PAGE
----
Just prior to Health & Human Services Secretary Mark Leavitt’s announcement of the first batch of ambulatory EHR products that earned certification on July 18th (see story above), speakers at this week’s Health Information Technology (HIT) Symposium at MIT in Cambridge, Mass., discussed the goals of product certification. “We wanted to address perceived barriers to wider adoption,” said Carol Diamond, MD, MPH, of the Markle Foundation. “It’s been difficult for smaller practices sort out.”
The Certification Committee for Health Information Technology (CCHIT) had four goals for product certification:
- Reduce the risks of investing in HIT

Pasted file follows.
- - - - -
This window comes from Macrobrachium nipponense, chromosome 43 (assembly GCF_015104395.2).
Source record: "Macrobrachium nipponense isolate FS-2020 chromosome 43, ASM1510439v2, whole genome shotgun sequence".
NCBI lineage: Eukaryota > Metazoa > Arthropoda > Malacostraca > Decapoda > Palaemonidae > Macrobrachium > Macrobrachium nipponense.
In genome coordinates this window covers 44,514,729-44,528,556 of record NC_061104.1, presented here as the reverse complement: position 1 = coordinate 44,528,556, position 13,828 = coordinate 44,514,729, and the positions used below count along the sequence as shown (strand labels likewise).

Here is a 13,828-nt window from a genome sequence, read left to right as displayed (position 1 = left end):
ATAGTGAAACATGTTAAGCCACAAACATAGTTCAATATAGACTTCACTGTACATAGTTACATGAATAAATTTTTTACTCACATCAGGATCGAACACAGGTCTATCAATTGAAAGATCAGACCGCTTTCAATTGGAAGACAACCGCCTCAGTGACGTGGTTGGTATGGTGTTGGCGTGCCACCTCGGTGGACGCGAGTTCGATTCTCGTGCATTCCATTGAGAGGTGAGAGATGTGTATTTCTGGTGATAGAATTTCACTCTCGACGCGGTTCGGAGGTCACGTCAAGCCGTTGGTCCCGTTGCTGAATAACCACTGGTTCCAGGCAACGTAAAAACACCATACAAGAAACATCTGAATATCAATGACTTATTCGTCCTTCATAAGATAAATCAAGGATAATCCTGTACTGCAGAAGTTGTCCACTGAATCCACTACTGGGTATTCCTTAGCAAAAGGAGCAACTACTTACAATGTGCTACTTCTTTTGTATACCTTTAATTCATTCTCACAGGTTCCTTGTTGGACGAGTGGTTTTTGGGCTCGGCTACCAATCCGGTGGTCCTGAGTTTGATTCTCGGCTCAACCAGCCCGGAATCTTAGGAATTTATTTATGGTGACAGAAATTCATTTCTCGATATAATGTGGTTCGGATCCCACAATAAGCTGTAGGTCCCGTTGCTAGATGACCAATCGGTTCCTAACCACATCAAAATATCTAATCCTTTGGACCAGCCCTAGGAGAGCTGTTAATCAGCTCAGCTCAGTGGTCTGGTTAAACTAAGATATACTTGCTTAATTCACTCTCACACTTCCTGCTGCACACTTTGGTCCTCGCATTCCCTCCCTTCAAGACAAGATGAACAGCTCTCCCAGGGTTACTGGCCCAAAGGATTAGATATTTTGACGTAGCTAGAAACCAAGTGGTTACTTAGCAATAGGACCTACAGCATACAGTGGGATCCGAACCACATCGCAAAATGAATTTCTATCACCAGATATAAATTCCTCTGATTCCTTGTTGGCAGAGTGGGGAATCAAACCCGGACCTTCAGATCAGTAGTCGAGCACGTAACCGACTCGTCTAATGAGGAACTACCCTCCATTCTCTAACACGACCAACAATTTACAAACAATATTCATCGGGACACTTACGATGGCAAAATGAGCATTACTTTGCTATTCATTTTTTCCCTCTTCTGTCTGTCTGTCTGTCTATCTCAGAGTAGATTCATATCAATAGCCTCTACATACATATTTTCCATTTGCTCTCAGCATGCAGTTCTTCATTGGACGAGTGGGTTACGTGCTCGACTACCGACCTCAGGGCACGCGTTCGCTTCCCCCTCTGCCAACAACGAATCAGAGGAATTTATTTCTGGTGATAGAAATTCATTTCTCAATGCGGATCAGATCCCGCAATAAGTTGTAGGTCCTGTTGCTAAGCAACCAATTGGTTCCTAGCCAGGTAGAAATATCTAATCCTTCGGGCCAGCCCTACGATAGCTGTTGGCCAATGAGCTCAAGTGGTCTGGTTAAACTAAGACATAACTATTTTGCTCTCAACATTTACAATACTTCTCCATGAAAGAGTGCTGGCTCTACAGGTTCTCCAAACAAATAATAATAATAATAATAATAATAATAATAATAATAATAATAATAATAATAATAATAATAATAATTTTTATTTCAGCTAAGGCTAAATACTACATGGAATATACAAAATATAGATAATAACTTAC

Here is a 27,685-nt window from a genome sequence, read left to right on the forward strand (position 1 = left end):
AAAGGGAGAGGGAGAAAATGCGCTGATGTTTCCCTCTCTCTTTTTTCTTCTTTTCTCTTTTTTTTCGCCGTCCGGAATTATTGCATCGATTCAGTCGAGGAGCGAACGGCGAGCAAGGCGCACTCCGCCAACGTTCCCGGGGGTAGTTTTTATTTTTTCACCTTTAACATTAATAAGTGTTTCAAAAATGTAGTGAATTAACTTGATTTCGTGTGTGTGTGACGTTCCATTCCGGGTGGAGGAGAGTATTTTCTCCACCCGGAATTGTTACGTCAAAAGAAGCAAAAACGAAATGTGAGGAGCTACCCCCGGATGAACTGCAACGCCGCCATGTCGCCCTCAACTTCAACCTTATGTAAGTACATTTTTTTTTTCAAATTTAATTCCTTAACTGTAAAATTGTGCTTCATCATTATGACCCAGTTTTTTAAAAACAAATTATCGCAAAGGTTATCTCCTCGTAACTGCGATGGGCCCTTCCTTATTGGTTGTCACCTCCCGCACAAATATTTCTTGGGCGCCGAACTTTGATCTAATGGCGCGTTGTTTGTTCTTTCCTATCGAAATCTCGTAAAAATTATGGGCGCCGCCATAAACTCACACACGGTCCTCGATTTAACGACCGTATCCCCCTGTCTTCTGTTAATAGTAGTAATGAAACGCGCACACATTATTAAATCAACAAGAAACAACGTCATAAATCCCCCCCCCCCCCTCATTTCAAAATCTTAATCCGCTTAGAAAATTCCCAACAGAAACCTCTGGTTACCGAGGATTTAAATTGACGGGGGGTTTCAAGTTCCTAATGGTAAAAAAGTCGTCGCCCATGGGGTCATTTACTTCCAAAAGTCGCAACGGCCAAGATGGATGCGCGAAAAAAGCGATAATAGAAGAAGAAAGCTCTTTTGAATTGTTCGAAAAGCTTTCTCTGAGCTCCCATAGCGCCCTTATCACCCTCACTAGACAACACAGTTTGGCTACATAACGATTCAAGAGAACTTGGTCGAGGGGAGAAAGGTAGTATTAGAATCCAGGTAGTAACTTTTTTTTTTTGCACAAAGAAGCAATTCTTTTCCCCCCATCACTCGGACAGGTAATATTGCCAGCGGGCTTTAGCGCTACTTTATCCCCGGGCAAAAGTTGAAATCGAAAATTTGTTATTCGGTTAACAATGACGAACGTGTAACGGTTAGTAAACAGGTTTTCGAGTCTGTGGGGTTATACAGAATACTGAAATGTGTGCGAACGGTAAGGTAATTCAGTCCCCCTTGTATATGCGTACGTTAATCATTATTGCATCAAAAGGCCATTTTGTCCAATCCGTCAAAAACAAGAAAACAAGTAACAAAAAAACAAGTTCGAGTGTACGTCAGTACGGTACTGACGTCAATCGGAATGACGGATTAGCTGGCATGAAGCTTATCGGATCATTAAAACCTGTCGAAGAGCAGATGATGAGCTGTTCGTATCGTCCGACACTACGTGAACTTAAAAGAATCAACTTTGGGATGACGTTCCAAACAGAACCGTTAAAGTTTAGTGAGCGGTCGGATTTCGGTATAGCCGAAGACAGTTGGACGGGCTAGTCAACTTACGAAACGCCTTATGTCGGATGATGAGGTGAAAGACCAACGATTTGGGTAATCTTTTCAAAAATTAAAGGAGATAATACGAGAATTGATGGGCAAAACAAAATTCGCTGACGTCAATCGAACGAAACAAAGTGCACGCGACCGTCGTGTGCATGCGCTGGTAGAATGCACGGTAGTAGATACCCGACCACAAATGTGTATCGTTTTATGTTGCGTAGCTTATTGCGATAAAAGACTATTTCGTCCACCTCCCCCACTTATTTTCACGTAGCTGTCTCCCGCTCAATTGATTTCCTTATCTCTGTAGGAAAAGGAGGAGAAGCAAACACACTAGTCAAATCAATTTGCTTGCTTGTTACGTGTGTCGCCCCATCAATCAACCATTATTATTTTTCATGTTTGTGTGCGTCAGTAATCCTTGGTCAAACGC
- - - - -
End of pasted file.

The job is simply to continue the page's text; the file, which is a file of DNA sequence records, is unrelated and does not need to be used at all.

- Facilitate interoperability of HIT products
- Enhance availability of adoption incentives
- Ensure that the privacy of personal health information is protected
Diamond said certified ambulatory EHR products will be announced in batches and then probably quarterly. However, “the workgroup is raising the bar for next year.”
Certification is a pass-fail indication that the product meets basic criteria. It provides a baseline above which HIT vendors may innovate and compete. In 2007, the effort will expand to the networks and technology components through which EHRs interoperate.
Vendors whose products do not pass can reapply. The workgroup will not reveal how many companies applied for certification so that no one can know how many products failed, and it will not reveal which companies did not obtain certification.
Meanwhile, the CCHIT will transition from HHS funding to a self-sustaining model when its initial three-year funding ends. Diamond said its efforts will probably be funded through certification application fees at that point.